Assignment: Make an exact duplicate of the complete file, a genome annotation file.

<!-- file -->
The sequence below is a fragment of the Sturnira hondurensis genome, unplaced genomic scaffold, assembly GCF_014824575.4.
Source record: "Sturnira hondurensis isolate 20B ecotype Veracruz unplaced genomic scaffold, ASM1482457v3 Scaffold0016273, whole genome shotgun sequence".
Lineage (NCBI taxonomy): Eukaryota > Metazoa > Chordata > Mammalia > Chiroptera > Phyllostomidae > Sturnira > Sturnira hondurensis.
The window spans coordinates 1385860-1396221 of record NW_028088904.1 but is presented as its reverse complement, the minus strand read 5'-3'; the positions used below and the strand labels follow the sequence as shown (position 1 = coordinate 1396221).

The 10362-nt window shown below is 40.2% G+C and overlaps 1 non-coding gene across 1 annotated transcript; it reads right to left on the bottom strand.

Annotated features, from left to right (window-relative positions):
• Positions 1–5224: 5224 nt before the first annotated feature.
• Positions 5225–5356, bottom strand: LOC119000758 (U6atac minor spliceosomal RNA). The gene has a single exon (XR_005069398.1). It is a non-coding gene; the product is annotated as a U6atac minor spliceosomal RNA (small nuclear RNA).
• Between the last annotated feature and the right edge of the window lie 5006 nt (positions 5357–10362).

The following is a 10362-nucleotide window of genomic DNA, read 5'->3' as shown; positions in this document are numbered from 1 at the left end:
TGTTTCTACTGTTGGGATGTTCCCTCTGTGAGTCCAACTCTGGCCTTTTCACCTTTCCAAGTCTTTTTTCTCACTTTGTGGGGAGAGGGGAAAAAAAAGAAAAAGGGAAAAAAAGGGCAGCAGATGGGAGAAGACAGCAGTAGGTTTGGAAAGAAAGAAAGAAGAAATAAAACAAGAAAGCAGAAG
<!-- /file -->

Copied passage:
The sequence below is a fragment of the Sturnira hondurensis genome, unplaced genomic scaffold, assembly GCF_014824575.4.
Source record: "Sturnira hondurensis isolate 20B ecotype Veracruz unplaced genomic scaffold, ASM1482457v3 Scaffold0016273, whole genome shotgun sequence".
Lineage (NCBI taxonomy): Eukaryota > Metazoa > Chordata > Mammalia > Chiroptera > Phyllostomidae > Sturnira > Sturnira hondurensis.
The window spans coordinates 1385860-1396221 of record NW_028088904.1 but is presented as its reverse complement, the minus strand read 5'-3'; the positions used below and the strand labels follow the sequence as shown (position 1 = coordinate 1396221).

The 10362-nt window shown below is 40.2% G+C and overlaps 1 non-coding gene across 1 annotated transcript; it reads right to left on the bottom strand.

Annotated features, from left to right (window-relative positions):
• Positions 1–5224: 5224 nt before the first annotated feature.
• Positions 5225–5356, bottom strand: LOC119000758 (U6atac minor spliceosomal RNA). The gene has a single exon (XR_005069398.1). It is a non-coding gene; the product is annotated as a U6atac minor spliceosomal RNA (small nuclear RNA).
• Between the last annotated feature and the right edge of the window lie 5006 nt (positions 5357–10362).

The following is a 10362-nucleotide window of genomic DNA, read 5'->3' as shown; positions in this document are numbered from 1 at the left end:
TGTTTCTACTGTTGGGATGTTCCCTCTGTGAGTCCAACTCTGGCCTTTTCACCTTTCCAAGTCTTTTTTCTCACTTTGTGGGGAGAGGGGAAAAAAAAGAAAAAGGGAAAAAAAGGGCAGCAGATGGGAGAAGACAGCAGTAGGTTTGGAAAGAAAGAAAGAAGAAATAAAACAAGAAAGCAGAAG